I found today's poem in the current issue of Poet Lore, one of my favorite journals. I was reading the journal recently in New Hampshire to give a reading. When I came across Pat's poem, I knew I wanted to invite her to discuss it here. Then as Fate would have, who should show up at my reading later that day? Pat! So I immediately lassoed her. By the way, Pat is the kind of poet who shows up at other poets' readings. She is truly a model of how we should support each other.
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When the river freezes over and the pot boils
When the cat leaves the corner, when the tulips leave the bed
After absence has made your heart grow fonder
After the apples have fallen far from the tree
Where the village is sleeping, the cows will come to the barn
Swishing their long tails, nodding their heads
If you have been waiting too long, the cows will come for you
If you believe in cows, they will come to your hand
If you hold out sweet grass in late afternoon's last hour
From the greener pastures, they will surely come to you
When you say the right sounds, they will hear you
When your house is made of glass and stones, they will see you
When what has gone around must come around,
They will come home
Be careful what you wish for; if something can go wrong it will
But where there's a will there's a way
After the cat's nine lives are through and the dog's bone is buried
After the wishbone's been broken and the turkey's been eaten
Go with the flow of the river. The cows will come home
After your actions have spoken louder than words
Before all good things have come to an end
Before all the bridges have burned
The cows will come home
If the rolling stone has gathered its moss and is still
If the salt has been thrown over the barn's shoulder
All things come to those who wait
Cometh the hour, cometh the cows
Better late than never, everything in its own good time
The cows will come home
To your barn shaking their bells
They will come home to you.
DL: What led you to choose cows as a topic for a poem? As the poem progresses, they seem to become more than merely cows. Was that your intention?
PF: I had just been to buy raw milk from a local dairy farm (as I often do), where I'd stood at the fence talking to the Holsteins and loving their broad innocent faces. So I thought why not write another cow poem (I've written a few). And the phrase "when will the cows come home” came into my head. But I haven't a clue where the idea came from to answer the question by playing with sayings. The muse was on the job that day, I guess. But the next thing I did was, with the help of Google, make a long list of popular sayings. Then (and when I had the rhythm) the poem almost wrote itself. Which, I might say, is much different than my usual “struggle over months or years” process.
And yes, of course, the “cows” become more than merely cows…though I don't know that I realized that at first. They are, perhaps, whatever we wait for. Though I don't know if that's it exactly either. One of the early lessons I learned when I was learning to write was this: If one writes exactly enough about a specific thing/object/image/event, sometimes it gathers a deeper meaning (or another level of meaning) beyond that exact description. I think that is true in this case.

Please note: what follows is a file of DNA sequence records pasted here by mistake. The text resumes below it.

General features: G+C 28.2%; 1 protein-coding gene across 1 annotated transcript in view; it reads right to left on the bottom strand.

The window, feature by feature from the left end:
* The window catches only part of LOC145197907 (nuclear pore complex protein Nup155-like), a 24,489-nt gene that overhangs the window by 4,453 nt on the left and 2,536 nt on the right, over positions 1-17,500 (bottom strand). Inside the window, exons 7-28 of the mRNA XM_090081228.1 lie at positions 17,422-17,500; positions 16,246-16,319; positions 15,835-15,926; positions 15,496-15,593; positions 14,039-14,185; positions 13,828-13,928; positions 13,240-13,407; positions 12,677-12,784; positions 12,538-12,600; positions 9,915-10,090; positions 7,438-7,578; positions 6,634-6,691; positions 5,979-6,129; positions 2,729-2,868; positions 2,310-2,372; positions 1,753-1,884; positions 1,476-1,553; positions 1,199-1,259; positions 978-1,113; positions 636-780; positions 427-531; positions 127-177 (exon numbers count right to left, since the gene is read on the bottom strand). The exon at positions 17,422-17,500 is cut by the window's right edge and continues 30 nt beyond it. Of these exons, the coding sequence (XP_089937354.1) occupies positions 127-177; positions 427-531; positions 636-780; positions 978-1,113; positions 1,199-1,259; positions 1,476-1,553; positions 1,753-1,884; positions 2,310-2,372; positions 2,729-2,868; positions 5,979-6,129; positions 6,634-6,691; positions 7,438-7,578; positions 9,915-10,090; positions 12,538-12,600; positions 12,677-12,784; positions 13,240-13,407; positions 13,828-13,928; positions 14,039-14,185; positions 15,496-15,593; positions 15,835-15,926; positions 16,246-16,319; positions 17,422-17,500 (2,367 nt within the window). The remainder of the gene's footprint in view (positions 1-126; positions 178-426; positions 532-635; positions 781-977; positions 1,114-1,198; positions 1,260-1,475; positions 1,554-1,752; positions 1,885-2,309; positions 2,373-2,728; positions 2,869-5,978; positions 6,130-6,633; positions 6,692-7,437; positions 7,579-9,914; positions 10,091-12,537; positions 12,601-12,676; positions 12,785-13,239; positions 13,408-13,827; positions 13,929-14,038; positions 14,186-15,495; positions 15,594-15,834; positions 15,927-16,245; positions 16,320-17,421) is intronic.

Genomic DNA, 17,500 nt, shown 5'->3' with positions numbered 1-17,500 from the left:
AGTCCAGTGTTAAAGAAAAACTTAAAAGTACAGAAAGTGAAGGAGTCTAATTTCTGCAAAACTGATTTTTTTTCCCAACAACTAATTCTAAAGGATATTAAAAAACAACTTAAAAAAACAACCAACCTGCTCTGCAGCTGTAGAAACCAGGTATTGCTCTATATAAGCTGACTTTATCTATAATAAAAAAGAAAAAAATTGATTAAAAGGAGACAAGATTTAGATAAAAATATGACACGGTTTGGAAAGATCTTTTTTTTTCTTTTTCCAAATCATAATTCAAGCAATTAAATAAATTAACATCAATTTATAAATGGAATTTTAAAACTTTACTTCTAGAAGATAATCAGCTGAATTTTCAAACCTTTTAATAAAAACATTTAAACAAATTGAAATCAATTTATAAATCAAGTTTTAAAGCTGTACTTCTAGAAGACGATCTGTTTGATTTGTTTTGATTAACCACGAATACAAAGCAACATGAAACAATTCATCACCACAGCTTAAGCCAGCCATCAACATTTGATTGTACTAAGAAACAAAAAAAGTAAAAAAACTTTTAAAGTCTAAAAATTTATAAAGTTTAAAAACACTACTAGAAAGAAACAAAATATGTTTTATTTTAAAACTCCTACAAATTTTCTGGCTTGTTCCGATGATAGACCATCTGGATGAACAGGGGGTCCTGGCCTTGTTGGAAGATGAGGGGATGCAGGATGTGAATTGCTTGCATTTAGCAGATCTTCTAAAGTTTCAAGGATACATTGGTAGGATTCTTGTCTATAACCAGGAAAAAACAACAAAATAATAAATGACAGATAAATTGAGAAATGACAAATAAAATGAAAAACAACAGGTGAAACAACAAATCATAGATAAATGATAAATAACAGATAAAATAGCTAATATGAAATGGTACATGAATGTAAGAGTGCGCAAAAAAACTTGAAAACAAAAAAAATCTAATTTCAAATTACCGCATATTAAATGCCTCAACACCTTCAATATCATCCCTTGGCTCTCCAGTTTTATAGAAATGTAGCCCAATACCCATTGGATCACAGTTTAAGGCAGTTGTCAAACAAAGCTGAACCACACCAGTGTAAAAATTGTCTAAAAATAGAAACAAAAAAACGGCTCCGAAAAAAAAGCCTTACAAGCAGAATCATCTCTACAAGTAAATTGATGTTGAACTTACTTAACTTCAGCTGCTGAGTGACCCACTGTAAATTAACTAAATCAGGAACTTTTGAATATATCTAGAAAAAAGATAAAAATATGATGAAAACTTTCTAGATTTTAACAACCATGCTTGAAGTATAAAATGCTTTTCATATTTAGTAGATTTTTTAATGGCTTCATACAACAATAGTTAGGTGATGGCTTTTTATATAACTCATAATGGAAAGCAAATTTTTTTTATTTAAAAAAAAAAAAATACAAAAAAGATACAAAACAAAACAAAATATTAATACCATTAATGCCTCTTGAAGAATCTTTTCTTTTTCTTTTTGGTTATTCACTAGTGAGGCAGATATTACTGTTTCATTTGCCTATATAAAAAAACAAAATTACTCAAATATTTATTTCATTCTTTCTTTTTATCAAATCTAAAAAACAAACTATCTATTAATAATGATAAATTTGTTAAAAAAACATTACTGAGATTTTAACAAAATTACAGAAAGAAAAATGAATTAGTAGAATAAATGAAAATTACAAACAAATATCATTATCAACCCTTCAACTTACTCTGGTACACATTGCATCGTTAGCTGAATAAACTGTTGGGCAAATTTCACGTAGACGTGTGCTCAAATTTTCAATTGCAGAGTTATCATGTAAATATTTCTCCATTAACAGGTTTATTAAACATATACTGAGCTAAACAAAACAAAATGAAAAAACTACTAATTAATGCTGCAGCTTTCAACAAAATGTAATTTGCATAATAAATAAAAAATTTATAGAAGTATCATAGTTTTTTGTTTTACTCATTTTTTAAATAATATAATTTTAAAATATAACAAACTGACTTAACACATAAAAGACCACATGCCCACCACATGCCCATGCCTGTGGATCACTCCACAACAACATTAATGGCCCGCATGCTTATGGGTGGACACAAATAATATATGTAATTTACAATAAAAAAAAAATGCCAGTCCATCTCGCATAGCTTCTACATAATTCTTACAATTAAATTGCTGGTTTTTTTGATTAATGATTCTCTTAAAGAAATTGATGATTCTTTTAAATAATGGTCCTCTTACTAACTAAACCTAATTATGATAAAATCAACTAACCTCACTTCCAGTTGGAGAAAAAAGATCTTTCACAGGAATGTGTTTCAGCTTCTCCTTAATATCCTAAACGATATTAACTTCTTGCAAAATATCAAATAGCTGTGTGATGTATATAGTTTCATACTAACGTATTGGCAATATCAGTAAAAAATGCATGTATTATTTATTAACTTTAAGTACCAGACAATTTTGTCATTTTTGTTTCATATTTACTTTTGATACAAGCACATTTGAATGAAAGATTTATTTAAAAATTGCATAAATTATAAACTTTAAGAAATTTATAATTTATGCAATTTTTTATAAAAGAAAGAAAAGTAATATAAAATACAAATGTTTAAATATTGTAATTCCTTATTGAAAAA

DL: You violate one of the first rules taught to novice poets: Avoid clichés. Instead, you embrace them—and to great advantage. What made you decide to take this risk and what do you think makes it work?
PF: I wasn't thinking of these as “clichés” exactly but mostly as sayings: aphorisms, platitudes, proverbs that have been around for a long time and which have been used as “lessons” for humans about life. What's changed here, of course, is that I've made them apply to cows—a shift in perspective. Anyway, I love breaking “rules” in poems and getting away with it (the latter part of that sentence, the important part). An early poetry teacher, Brendan Galvin, taught me that “what works” is the only final rule.
DL: Your use of anaphora adds music, structure, and meaning. How hard did you work on that technique? Also, the refrain, “The cows will come home,” or a slight variation, adds such power to the poem. How conscious was this?
PF: It was very conscious. I read somewhere that Stanley Kunitz once said that when he had the rhythm of a beginning poem in his head, the poem could be written. Well, I may be remembering that wrong, but he said something like that and it struck me as being true.
And the refrain and anaphora keep the poem focused and glued together. The repetition builds power as it goes, I think.
DL: In the third to last stanza, you say, “Cometh the hour; cometh the cows.” That change in diction immediately grabbed my attention. But why “cometh”?
PF: The saying I was playing with and paralleling here is “Cometh the hour; cometh the man.” This is my favorite line, precisely because of the surprise of the change in diction—and because of its rhythm.
DL: a) Tell us why there's no punctuation at line ends.
PF: There's no end punctuation at all except for the final period. That just seemed intuitively right to keep the flow going. I let capital letters and line and stanza breaks substitute for punctuation.
DL: b) Tell us why each line begins with the formality of a capital letter.
PF: Because I felt that each line was almost an end-stopped sentence—or at least a sentence fragment and I wanted them to be read that way. Again, this was intuitive and seemed right.
Bonus: Visit Pat's poems on The Writer's Almanac, read by Garrison Keillor.